Politically, Lee Jasper is largely to blame for Ken not getting a third term!

        Given your past form Lee, it is hardly a surprise that some businesses are reluctant to cough up money just because you say so and others have questions about what your real motivation is.

        ”Debate” Yeah riiiight1

      • Lee, is the following the sort of ‘baseless accusations you refer to?

        You may remember the self-proclaimed “General” Lee Jasper – he was the £127K-a-year Ken Livingstone race adviser who resigned in disgrace after giving £100,000 of public money to an organisation run by a woman he wanted to “honey glaze.” Well – he’s baaa-ck!
        On Monday, according to emails sent out by the organisers, Mr Jasper will speak at a City Hall event on “Power and influence: London’s criminal justice and community safety strategy.” It’s billed as enabling “community and voluntary sector organisations” to “find out what Boris Johnson has in store in terms of a community safety strategy” and to learn how to “influence…projects and funding.” Some things never change, eh?
        Jasper has for the last year been attempting political reincarnation on the basis of more or less bare-faced lies. He keeps claiming to have been “cleared” by various investigations into the “cronyism” scandals of 2007-8, when large amounts of GLA money vanished without visible effect into various “community organisations” run by his friends and business associates, including Mrs Honey-Glaze.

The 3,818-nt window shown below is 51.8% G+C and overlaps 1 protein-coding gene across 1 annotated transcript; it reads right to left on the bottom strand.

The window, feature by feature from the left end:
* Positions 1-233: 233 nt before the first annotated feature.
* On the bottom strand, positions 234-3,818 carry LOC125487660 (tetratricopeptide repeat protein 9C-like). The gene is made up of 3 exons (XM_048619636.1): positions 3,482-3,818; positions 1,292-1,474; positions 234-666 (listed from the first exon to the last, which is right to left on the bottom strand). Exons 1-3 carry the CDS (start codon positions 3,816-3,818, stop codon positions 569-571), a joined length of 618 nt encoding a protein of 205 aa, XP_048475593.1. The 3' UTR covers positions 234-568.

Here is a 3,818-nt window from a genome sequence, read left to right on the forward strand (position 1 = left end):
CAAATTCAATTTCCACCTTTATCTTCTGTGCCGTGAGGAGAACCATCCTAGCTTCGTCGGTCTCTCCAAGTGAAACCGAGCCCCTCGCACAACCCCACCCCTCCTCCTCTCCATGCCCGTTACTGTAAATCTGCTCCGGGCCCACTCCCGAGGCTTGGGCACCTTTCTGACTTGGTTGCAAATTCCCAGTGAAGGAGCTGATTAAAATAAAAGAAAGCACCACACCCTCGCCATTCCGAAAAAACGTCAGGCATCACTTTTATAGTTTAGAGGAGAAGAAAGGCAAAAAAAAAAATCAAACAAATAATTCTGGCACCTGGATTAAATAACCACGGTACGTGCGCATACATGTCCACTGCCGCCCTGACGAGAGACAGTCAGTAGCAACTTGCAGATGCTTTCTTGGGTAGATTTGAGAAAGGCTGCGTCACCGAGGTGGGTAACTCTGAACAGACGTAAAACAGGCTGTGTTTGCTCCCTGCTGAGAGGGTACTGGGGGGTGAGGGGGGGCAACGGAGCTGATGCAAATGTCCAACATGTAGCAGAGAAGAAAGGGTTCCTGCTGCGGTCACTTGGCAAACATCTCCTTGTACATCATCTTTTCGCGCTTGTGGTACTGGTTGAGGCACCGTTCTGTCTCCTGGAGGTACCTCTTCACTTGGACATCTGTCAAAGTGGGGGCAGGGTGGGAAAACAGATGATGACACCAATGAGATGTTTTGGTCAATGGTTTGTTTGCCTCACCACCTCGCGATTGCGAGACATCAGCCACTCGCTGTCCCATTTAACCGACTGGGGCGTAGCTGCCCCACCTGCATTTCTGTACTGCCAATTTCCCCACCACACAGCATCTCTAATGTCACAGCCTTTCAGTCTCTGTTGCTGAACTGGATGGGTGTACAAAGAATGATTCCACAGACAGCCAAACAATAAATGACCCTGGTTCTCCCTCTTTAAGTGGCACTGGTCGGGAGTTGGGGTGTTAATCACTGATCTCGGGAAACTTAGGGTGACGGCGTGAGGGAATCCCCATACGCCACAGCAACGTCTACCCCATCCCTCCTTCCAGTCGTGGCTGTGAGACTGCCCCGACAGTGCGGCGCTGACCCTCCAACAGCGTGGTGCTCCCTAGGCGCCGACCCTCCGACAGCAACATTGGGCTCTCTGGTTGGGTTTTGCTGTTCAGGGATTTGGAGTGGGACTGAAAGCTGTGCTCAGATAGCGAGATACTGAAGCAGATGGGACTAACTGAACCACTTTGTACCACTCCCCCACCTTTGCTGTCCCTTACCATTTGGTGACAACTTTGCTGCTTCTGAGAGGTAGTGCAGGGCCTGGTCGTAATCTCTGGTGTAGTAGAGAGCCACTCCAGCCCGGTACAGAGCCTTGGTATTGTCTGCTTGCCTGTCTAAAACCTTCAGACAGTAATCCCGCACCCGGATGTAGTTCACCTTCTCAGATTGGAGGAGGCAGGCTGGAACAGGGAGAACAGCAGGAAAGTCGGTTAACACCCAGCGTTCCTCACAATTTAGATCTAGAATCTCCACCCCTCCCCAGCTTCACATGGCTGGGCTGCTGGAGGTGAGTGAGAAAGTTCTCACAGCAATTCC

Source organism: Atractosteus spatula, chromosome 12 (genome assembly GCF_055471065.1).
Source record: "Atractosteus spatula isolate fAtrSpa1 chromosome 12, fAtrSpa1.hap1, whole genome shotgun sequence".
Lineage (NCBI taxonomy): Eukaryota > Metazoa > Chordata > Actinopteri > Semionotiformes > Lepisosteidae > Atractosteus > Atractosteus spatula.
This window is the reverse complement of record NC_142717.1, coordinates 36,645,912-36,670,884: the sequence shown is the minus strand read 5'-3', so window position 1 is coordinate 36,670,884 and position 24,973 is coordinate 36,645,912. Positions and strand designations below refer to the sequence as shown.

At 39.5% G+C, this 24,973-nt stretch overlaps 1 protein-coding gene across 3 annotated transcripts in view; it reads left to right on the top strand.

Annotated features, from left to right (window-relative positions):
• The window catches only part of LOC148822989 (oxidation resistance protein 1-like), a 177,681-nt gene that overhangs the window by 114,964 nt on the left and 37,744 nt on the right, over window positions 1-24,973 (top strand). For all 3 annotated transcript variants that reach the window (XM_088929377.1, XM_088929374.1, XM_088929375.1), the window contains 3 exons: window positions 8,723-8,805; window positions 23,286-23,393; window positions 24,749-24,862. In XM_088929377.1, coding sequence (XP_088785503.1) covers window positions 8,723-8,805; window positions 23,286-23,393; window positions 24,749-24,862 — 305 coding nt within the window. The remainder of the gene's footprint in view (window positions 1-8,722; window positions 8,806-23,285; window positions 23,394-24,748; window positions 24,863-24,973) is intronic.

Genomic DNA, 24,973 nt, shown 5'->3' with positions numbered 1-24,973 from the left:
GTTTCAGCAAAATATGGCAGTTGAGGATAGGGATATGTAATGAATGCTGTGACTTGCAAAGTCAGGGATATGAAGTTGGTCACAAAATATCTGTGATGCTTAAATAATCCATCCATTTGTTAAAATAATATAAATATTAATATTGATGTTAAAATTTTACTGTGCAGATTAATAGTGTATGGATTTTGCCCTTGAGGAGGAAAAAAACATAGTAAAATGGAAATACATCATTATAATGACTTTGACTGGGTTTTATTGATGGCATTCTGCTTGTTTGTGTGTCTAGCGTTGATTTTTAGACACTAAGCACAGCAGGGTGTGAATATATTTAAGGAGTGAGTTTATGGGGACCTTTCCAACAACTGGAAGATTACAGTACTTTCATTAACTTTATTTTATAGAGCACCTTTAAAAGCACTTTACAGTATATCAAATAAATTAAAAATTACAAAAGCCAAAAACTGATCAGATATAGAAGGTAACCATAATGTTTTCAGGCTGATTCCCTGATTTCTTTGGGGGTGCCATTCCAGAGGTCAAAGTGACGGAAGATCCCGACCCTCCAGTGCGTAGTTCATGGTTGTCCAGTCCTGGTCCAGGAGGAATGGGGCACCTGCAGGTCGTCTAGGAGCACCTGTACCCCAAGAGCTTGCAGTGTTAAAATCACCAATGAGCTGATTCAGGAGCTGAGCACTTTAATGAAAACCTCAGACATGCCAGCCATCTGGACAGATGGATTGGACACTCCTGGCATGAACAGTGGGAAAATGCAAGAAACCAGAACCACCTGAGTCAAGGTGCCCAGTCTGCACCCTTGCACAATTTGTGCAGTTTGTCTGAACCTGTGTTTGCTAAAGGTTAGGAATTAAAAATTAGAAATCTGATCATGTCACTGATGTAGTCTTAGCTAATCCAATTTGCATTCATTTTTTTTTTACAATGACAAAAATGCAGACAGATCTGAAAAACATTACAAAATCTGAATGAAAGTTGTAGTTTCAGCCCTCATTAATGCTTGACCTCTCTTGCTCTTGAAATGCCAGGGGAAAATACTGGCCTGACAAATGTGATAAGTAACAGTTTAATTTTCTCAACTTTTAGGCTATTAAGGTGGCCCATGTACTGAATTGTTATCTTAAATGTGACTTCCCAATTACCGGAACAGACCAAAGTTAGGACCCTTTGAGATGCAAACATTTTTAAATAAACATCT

This claim comes despite the best efforts of all the investigating authorities to disabuse him (the District Auditor, for instance, said in July that Jasper’s behaviour was “inappropriate” and below “the standards expected” of a GLA officer, and his main report into the most serious allegations is still to come.)
        My old newspaper, the Standard, had a hilarious exchange of correspondence with the General last year after we disobligingly pointed out that several of his cronies remain under police investigation, with criminal charges recommended (nobody, by the way, has ever accused Jasper himself of anything criminal).
        Lest you think that Boris has lost his mind allowing Jasper past reception, it does seem that he has been rather smuggled in; he’s appearing not at an official GLA function, but at a conference organised by something called CSAS, part of a body known as the London Action Trust. There will, however, be a “GLA community safety official” at the gathering – possibly Jasper’s mate Ron Belgrave, who still works at City Hall.